Welcome to the eye-opening exploration of authority’s untold tale. Ever wonder why some bosses, once approachable, turn into unbearable figures?
It’s not just their dedication or seriousness—it’s the unexpected shift in behavior that gets under your skin. Today, we delve into the mysterious paradox of power, revealing how climbing the ladder transforms individuals from good colleagues to difficult authorities. Get ready to uncover the science behind this transformation and explore the psychological impacts that come with authority. In this article, we’ll dissect the traits of ‘Hubris Syndrome,’ the toxic effects of power, and unveil how the climb up the hierarchy rewires behaviors. Dive in to understand the surprising implications and discover strategies to curb the corrosive influence of authority. It’s time to navigate the fine line between leadership and the perils of power.
When Good Colleagues Turn Bad: The Paradox of Power
It’s not about their high standards, seriousness, or dedication to work; it’s their abysmal behavior—being downright mean, dishonest, arrogant, and frequently abusive. What’s paradoxical is that many of these ‘bad’ bosses were once the ‘good guys’—supportive colleagues who readily offered help, guidance, and ideas.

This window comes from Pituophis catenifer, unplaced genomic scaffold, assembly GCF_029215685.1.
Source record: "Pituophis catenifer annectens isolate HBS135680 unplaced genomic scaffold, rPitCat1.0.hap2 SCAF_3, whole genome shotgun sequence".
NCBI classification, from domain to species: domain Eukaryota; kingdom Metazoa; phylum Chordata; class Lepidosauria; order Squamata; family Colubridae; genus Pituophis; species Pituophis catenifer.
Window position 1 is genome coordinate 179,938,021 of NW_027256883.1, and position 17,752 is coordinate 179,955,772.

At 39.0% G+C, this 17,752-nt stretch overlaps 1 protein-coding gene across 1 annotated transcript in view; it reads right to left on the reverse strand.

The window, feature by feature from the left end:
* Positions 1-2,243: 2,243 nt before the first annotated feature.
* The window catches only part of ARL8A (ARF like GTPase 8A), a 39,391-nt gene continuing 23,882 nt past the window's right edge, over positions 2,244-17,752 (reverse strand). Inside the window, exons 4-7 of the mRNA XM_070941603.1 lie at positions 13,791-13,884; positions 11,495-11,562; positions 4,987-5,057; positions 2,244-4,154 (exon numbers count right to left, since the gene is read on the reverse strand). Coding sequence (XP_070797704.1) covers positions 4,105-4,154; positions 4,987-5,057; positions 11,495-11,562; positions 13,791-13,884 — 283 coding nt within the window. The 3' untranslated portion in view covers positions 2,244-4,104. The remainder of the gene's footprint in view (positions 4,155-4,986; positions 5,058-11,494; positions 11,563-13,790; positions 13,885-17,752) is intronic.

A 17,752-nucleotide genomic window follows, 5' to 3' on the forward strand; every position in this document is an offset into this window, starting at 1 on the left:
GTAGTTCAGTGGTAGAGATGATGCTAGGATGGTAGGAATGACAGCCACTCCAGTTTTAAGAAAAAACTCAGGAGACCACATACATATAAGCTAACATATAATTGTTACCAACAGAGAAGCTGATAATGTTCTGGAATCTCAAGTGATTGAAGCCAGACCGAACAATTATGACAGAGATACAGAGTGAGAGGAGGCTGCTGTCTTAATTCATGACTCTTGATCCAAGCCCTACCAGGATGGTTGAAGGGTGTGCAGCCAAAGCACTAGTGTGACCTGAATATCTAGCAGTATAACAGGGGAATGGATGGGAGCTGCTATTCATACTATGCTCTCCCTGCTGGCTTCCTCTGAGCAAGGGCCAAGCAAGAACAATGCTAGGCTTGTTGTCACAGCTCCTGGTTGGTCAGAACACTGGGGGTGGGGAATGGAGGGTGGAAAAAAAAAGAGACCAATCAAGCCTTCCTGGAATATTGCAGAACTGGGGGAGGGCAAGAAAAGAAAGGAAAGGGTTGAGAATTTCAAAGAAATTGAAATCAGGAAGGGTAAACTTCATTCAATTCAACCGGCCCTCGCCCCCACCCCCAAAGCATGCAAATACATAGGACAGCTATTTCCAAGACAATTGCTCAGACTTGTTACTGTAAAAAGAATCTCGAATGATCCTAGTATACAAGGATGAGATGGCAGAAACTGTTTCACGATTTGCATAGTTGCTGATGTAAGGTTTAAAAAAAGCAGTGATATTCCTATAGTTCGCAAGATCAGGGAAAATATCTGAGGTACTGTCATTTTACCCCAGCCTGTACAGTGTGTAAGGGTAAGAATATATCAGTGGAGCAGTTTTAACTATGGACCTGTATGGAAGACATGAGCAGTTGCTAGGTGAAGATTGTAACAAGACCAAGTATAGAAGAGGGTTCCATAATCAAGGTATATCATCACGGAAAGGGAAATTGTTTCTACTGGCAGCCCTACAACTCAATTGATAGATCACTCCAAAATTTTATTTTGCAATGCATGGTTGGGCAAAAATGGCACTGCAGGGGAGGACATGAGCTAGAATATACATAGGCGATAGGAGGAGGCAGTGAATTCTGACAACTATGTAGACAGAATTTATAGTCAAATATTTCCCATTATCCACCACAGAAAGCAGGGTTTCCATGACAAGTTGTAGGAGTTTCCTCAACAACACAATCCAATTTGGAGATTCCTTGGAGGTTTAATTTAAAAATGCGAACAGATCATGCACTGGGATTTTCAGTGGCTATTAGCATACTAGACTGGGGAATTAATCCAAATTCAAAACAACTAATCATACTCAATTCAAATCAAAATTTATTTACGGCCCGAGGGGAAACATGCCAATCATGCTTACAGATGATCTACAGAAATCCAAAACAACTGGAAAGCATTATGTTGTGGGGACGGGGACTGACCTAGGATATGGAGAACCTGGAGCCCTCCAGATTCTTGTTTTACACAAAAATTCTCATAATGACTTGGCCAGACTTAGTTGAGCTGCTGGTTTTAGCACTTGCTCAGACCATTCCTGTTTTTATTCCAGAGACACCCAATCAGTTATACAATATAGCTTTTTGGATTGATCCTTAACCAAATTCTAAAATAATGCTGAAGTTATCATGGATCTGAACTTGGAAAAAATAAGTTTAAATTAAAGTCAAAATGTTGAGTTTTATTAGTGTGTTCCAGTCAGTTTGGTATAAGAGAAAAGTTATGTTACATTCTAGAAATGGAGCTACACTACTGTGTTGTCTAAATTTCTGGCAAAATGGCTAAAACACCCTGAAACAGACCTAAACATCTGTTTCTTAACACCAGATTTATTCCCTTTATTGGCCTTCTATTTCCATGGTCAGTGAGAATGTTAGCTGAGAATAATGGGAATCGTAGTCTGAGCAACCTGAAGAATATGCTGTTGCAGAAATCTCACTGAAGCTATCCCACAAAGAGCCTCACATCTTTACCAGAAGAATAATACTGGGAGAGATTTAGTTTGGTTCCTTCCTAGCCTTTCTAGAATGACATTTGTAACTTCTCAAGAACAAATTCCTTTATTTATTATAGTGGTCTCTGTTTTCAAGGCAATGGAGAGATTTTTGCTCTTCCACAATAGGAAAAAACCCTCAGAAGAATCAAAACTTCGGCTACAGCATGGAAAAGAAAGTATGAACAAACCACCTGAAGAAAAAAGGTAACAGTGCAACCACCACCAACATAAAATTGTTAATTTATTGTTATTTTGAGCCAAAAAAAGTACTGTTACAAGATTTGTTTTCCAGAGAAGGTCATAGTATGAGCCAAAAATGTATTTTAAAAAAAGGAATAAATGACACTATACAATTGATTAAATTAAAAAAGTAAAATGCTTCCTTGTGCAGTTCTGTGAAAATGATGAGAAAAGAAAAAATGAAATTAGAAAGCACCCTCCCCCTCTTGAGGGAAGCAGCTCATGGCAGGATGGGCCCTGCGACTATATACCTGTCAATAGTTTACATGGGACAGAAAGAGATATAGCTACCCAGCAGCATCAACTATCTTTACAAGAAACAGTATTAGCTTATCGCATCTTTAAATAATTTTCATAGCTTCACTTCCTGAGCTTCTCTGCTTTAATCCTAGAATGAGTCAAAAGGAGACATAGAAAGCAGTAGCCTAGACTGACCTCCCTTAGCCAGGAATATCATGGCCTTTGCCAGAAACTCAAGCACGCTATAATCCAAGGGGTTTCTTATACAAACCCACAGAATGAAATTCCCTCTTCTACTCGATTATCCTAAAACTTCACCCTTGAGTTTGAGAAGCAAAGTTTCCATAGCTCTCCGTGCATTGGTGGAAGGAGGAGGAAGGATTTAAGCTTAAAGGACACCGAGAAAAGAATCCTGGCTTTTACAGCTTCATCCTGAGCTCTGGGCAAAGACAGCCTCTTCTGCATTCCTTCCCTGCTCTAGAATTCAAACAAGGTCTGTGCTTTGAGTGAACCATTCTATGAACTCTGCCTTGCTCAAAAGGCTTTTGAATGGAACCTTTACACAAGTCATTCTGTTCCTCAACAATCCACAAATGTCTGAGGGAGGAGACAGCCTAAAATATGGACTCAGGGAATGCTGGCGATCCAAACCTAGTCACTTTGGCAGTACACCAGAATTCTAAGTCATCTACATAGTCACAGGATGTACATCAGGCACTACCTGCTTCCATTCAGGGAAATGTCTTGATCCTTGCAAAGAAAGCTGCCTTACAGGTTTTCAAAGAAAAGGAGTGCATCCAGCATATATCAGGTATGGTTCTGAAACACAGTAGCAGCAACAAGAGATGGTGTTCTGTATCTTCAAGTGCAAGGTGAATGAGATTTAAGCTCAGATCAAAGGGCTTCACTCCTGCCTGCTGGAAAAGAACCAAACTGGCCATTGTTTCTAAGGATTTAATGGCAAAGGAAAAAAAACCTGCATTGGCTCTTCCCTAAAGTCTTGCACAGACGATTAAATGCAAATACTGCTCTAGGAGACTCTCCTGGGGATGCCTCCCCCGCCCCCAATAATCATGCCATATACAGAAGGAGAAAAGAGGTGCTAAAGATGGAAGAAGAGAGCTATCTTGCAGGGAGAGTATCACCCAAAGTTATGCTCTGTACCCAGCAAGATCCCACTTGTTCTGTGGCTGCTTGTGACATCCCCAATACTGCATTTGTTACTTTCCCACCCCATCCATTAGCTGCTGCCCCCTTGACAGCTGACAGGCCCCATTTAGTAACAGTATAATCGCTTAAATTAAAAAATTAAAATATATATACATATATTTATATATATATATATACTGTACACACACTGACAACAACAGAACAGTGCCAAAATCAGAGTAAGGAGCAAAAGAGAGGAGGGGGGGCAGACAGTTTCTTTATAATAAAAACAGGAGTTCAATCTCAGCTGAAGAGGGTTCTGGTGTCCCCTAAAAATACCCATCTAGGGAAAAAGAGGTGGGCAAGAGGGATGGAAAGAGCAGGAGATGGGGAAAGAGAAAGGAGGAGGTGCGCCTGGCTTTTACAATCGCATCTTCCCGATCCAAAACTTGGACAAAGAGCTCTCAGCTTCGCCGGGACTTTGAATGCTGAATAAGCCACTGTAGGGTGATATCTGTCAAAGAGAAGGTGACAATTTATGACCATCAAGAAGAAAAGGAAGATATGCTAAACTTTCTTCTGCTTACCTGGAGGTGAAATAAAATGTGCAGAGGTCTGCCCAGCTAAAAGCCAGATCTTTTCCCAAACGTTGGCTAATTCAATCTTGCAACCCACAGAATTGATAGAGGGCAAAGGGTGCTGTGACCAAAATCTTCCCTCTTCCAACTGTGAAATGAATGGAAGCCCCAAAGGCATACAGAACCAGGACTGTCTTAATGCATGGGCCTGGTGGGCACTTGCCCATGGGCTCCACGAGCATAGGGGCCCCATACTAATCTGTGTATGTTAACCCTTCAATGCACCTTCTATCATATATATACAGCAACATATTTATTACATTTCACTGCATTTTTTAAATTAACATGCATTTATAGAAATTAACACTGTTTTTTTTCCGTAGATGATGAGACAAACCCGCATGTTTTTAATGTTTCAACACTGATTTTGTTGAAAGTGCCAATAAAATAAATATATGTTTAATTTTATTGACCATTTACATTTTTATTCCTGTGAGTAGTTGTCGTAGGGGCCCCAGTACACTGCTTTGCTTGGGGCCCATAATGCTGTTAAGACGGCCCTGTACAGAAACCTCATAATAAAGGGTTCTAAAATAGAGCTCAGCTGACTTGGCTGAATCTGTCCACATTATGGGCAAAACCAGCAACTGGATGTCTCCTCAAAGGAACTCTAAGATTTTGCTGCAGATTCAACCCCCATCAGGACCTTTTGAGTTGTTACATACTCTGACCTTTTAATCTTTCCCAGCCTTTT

So, what happened to these once-decent people, turning them nearly insufferable now? Science points the finger at power. Yes, climbing the hierarchy and gaining decision-making authority tends to strip away the former decency from even the kindest souls.
Hubris Syndrome: The Toxic Effect of Power
Research conducted over several years by Professor Dacher Keltner and his team at the University of California – Berkeley unveils a striking reality: as individuals ascend the hierarchy and gain access to resources and decision-making, they tend to lose control and judgment, allowing themselves to be carried away, considering themselves special, entitled to disregard rules, and break even the most fundamental principles of common sense.
In 2023, University of Maastricht’s Jean-Paul Selten highlighted that toxic personalities can evolve into a realm characterized by “exaggerated pride, contempt for others, and a distorted sense of reality.” This marks the descent into what’s often termed as “hubris”—a fatal flaw in one’s personality.
This toxic effect of power on those climbing the ladder is the “Hubris syndrome”, a tendency to take extreme risks, refusal to listen or accept advice, pathological ambition, and heightened egocentrism.